BY CHERYL ANDERSON
Forever curious about the family that owns the iconic La Colombe d’Or in Saint-Paul-de-Vence, I had the extraordinary pleasure to interview Mme Danièle Nöel Roux, wife of François, who is the grandson of Paul and Titine Roux, founders of what is considered one of the most legendary restaurants and hotels in the South of France.
Paul and Titine opened the small auberge in 1920 with its original name, À Robinson. It began as a ginquette, where the smart set came to mingle with the people of the village to enjoy the music, regional cooking, to play cards, to dance, or to enjoy a game of pétanque across the way. Chic Parisians came to La Colombe from the Riviera hotels to gather and have a great time.
Paul Roux passed away in 1953. Immediately, Roux’s “unique” son, François took over with wife Yvonne. The Rouxs had three children: François, who has run Colombe for 25 years; Pitou, who until 2016 arranged all of the stunning bouquets of flowers; and Helene, who was a ballet dancer. Danièle has always been François’s
“right hand,” even taking over the arrangements of flowers once Pitou stepped down and handling all decorations. Her artistry comes through in both.
“My father-in-law, François, and his wife, Yvonne, like us, try our utmost to keep the same spirit,” says Danièle. For a short time you will feel joy, relax, and enjoy the beautiful and historic surroundings. “It doesn’t change and that’s what makes it,” says Danièle. One is apt to want a stay at the hotel or for a meal there to last forever: you will have been drawn into its congenial atmosphere and beauty. Danièle was once told by an elderly artist who had stayed there for three weeks that it felt like home. A much appreciated compliment, indeed.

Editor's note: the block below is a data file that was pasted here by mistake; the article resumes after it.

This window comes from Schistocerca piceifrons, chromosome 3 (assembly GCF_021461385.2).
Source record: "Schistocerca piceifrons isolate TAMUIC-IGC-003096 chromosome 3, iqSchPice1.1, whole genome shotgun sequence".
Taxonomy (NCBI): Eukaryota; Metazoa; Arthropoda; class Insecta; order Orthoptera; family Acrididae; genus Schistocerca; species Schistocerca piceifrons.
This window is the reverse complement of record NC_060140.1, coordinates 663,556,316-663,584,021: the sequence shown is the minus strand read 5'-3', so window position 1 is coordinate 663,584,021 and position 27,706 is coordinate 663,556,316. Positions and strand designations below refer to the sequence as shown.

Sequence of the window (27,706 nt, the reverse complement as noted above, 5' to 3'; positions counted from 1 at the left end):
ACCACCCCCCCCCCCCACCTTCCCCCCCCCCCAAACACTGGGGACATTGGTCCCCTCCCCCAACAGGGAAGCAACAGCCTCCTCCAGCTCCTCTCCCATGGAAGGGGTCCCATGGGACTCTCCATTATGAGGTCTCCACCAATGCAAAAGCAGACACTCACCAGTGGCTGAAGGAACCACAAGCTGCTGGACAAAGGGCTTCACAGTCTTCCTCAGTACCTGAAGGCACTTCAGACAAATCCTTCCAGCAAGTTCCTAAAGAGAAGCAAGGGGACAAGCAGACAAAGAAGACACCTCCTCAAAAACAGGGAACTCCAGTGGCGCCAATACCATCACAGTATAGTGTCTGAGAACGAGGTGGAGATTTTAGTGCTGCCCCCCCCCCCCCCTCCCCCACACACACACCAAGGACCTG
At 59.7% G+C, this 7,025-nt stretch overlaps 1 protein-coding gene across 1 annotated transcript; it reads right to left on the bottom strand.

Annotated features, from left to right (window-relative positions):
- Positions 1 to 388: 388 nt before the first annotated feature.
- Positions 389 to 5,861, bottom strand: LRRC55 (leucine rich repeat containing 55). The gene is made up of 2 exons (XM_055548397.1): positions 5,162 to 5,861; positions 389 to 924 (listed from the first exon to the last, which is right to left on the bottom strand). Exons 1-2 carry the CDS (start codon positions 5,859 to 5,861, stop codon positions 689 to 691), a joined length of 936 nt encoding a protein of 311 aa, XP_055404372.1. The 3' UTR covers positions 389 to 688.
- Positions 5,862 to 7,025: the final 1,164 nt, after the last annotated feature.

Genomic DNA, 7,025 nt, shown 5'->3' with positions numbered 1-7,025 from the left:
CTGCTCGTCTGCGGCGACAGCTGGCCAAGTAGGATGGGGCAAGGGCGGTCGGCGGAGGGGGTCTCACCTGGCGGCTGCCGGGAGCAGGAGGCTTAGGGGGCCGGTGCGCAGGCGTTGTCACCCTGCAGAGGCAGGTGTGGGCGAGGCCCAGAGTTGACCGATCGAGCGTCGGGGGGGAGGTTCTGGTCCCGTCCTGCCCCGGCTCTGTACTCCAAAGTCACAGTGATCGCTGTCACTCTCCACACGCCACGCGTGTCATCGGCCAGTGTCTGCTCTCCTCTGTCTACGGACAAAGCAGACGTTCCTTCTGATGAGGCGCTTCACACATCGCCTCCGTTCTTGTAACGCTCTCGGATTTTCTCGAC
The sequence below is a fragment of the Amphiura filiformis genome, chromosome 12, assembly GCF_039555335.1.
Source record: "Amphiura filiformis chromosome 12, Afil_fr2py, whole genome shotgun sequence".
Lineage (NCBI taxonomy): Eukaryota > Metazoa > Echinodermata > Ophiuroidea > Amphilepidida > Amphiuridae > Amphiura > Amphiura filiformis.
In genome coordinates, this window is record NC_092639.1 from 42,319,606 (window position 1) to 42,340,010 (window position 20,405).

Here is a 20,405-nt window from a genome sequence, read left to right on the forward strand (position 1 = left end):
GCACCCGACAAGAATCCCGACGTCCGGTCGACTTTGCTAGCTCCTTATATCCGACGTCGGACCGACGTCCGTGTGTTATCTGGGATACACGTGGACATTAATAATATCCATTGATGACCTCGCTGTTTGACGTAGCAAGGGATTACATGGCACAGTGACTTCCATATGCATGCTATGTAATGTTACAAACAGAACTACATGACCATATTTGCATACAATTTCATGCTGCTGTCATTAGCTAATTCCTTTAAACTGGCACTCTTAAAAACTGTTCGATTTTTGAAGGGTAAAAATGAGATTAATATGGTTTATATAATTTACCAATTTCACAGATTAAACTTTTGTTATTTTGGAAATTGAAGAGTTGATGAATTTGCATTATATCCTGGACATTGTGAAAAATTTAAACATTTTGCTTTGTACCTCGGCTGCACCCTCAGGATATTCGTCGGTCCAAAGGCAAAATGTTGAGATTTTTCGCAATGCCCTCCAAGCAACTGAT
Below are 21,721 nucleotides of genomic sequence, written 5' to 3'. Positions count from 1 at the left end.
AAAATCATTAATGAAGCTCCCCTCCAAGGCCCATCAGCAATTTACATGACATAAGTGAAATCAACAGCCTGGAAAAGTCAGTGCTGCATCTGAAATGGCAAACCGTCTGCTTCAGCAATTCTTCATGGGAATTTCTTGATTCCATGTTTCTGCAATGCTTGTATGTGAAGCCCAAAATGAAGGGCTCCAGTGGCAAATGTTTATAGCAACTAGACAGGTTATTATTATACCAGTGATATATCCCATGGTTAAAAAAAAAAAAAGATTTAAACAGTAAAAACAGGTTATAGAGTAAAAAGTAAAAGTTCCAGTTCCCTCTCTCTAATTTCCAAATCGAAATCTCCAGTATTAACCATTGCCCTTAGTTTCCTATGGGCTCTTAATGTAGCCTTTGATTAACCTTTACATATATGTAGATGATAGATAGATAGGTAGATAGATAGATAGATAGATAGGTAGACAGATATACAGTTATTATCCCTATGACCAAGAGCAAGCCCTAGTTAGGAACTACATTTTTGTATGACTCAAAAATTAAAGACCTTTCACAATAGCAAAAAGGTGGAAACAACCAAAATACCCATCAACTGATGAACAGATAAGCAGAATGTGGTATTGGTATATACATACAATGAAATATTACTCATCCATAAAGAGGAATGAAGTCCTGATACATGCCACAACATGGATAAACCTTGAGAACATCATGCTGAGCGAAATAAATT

The restaurant’s menu was designed by founder Paul Roux—the fare offered today remains the same. I find it unpretentious and always a memorable experience. As for their 100th anniversary just around the corner, there are no plans being made to mark the occasion. But who knows, plans do change!
Months before I left Chicago, I contacted the restaurant via email to see if it would be possible to interview Mme Roux. No specific time was settled on. Instead, I would be in touch with them when I arrived in France. I was fortunate to go to the restaurant twice that summer—the first for my birthday and then again at a farewell lunch for family returning home. During the second visit, I went into the reception area to arrange a date to meet with Mme Roux. There was some confusion at that moment, the staff thinking I had just shown up for the interview. Of course that wasn’t the case and a date was set.
The day of the interview arrived, and I became worried. What am I doing presuming I could interview a lady that is part of such a legendary restaurant, firmly ensconced in the annals of French culinary history? Well, it was too late for that—she would be arriving soon.
It was a perfect sunny September afternoon. The azur sky was cloudless. Honestly, isn’t that how you always envision the Côte d’Azur? The weather was nothing short of flawless. As we walked around the property in Cap Martin, she remarked about the quiet and that I had been very fortunate to find such a place.
So, it was behind the gate in my sunny garden, sitting under the shade of an umbrella in Cap Martin on that glorious September afternoon, that what was to be simply a professional interview turned into a delightful conversation.
The Roux family members are not ones to seek publicity, nor give many interviews. So, for that reason, I was pleased to have this rare privilege and honor to sit down to interview Mme Roux. When asked if the family reads the many items written about the restaurant and hotel in the press or on the many food and travel blogs across the internet, her answer was a definitive “no.”
Danièle’s pride in La Colombe d’Or was evident, especially in discussing its history. I asked about the origins of its name, which translates to Golden Dove. To my amazement, and hers, too, I believe, that fact is not known! Wherever it came from, it’s quite a lovely name, and the sense of peace the space brings is certainly in keeping with the spirit of the dove, and as far as the restaurant and dining experience, it is the gold standard.